However, if House Republicans and Senate Democrats are unable to reach an agreement, the federal government shutdown would be guided by the Anti-Deficiency Act, which mandates that the only government activities allowed in the absence of a funding plan are those connected to “the safety of human life or the protection of property.” Programs and agencies that would be likely exempt from the shutdown are Social Security, uniformed military personnel, the Federal Reserve, the U.S. Postal Service, the Federal Aviation Administration, the Transportation Security Administration, and border security. However, among the most likely high profile federal government activities that would be shutdown are applications for passports and visas, accepting visitors at national parks, new patients at the National Institutes of Health, disease surveillance at the Centers for Disease Control, and toxic waste clean-up by the EPA.

Federal Reserve Closes Comment Period on New Debit Card Rules

On Tuesday, the Federal Reserve closed its comment period on its proposed rules to implement new interchange regulations and other debit card provisions of the Dodd-Frank financial-reform law’s Durbin Amendment. The Fed is expected to issue its final rules in April.

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Financial Services Update – December 17, 2010

Congress Passes Tax Package

On Monday, the Senate passed the $858 billion tax package sending the bill back to the House where it passed late Thursday night. The bill now heads to President Obama’s desk for his signature into law. While the package does not include a repeal of the Form 1099 health care requirement or extension of the Buy American Bond program, the bill does the following major items:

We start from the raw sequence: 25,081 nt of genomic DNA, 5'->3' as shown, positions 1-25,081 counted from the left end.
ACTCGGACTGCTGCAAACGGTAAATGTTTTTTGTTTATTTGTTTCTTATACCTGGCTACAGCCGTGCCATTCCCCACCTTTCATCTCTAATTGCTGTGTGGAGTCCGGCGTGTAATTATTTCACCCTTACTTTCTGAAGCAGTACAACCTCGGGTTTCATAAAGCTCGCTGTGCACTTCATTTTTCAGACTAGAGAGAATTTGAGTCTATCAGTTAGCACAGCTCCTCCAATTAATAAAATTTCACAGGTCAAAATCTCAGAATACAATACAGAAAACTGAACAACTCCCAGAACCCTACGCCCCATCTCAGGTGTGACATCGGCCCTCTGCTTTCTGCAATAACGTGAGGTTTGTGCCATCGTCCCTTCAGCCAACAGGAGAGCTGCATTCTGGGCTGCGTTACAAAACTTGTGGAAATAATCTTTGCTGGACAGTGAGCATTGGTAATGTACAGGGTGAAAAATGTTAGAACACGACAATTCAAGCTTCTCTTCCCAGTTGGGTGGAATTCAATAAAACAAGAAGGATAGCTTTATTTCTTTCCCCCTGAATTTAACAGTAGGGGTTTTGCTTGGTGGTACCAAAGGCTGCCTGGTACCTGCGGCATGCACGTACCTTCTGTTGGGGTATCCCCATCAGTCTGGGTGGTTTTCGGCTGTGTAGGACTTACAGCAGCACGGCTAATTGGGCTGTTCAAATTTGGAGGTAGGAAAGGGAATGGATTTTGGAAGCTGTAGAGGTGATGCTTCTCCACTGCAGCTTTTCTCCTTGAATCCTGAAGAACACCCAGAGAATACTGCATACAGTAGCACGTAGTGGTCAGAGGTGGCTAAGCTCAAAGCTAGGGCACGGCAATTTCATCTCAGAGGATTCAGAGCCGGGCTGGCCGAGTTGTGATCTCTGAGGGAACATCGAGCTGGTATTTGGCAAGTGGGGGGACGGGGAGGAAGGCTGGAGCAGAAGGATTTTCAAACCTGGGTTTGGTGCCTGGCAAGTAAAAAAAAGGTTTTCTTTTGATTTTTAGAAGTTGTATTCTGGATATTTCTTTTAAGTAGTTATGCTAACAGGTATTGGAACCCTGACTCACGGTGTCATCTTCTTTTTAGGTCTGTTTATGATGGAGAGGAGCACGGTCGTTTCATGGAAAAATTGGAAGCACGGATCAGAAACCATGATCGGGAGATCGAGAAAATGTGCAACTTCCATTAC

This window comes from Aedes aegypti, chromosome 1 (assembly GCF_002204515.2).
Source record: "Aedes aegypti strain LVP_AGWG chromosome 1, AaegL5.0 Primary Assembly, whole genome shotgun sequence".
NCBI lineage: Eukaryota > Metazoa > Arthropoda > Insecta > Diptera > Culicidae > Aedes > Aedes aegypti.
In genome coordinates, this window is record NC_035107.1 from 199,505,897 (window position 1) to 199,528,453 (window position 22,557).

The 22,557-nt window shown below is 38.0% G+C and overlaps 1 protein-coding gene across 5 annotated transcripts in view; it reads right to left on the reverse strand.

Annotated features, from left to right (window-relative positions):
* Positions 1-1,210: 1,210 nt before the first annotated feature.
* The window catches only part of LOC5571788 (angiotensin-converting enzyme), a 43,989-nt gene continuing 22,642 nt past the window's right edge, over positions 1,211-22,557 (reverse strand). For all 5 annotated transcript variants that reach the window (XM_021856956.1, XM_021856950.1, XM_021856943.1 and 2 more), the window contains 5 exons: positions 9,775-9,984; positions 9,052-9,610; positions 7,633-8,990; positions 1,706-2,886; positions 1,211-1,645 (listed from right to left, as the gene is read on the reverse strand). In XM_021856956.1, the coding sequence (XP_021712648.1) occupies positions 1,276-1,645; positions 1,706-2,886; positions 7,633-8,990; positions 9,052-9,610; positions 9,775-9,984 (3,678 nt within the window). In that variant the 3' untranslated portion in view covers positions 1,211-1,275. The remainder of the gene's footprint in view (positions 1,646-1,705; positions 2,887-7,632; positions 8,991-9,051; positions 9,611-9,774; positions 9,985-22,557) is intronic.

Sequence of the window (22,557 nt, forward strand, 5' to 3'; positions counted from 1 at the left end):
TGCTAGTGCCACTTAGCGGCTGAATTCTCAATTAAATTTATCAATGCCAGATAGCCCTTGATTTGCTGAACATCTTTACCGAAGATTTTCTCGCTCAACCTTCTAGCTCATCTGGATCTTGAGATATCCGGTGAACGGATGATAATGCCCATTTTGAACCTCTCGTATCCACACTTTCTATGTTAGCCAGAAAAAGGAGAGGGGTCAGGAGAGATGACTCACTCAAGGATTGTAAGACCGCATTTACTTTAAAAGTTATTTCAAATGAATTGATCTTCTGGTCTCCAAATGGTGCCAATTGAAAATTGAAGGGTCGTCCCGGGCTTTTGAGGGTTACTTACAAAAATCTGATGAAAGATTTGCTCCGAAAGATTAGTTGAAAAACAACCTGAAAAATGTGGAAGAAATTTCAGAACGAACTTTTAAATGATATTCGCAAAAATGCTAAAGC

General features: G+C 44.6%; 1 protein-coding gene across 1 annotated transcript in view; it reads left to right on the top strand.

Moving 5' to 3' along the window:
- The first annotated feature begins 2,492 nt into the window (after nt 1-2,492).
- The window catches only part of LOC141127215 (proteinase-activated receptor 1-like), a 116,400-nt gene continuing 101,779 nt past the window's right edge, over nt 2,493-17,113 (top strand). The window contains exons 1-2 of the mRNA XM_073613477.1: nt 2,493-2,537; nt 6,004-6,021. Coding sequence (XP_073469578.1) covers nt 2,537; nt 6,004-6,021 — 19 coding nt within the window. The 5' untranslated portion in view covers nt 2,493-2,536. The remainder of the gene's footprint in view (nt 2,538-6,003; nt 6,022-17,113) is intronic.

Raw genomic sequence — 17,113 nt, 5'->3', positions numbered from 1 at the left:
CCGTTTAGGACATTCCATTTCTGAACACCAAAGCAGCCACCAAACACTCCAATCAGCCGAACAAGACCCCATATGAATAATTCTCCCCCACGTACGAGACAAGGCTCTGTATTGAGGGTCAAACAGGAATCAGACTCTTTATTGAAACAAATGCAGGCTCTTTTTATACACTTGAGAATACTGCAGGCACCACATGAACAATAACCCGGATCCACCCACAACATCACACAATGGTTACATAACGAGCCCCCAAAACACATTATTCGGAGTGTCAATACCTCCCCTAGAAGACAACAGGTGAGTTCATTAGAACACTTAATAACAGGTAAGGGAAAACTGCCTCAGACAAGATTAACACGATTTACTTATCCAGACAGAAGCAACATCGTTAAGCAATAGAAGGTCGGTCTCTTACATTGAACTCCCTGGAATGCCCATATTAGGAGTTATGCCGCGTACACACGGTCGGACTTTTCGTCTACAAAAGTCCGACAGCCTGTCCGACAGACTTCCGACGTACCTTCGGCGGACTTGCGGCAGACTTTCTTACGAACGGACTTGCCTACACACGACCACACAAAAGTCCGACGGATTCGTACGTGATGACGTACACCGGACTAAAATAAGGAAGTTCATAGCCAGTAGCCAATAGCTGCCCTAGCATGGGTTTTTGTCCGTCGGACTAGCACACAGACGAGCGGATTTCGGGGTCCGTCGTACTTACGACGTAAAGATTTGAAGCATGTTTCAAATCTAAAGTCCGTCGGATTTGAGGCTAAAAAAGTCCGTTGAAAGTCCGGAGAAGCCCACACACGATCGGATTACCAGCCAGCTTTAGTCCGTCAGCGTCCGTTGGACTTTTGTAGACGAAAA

• extends through 2012 the current individual income tax brackets, capital gains and dividends rates for all taxpayers;
  • increases the AMT exemption amounts for 2010 to $47,450 (individuals) and $72,450 (married filing jointly) and for 2011 to $48,450 (individuals) and $74,450 (married filing jointly);
  • extends through 2011 the ability to take an itemized deduction for state and local general sales taxes in lieu of the itemized deduction permitted for state and local income taxes;
  • exempts from taxation the first $10 million of a couple’s estate and the first $5 million of an individual’s estate, with the remaining portion taxed at the 35 percent rate;
  • extends and temporarily increases the bonus depreciation provision for investments in new business equipment;
  • reduces the payroll/self-employment tax during 2011 to 4.2 percent on wage-earners and to 10.4 percent on self-employment income up to the threshold;
  • reinstates through 2011 the research and development credit;
  • extends the 100 percent exclusion of the gain from the sale of qualifying small business stock that is acquired before January 1, 2012 and held for more than five years;
  • extends through 2011 the special 15-year cost recovery period for certain leasehold improvements, restaurant buildings and improvements, and retail improvements;
  • extends through 2011 the $0.50 per gallon alternative fuel credit and credit for energy-efficient improvements to existing homes.

Fed Proposes New Interchange Fees

On Thursday, the Federal Reserve announced a set of new debit-card fee restrictions more aggressive than most industry experts expected. The new restrictions, most of which will not be made final until April 21, are designed to restrict the fees that debit-card issuers can charge merchants. Banks would face a seven-to-12-cent-per-transaction cap on the interchange fees under either of the two proposals unveiled Thursday. Under the first plan, card-issuing banks could use a formula to determine the maximum amount of the interchange fee that it would collect, based on certain processing costs and would set a “safe harbor” standard at seven cents per transaction. The second alternative would set the cap at 12 cents without any safe harbor. Under the Fed’s proposal, the Fed Board would re-evaluate the cap every two years.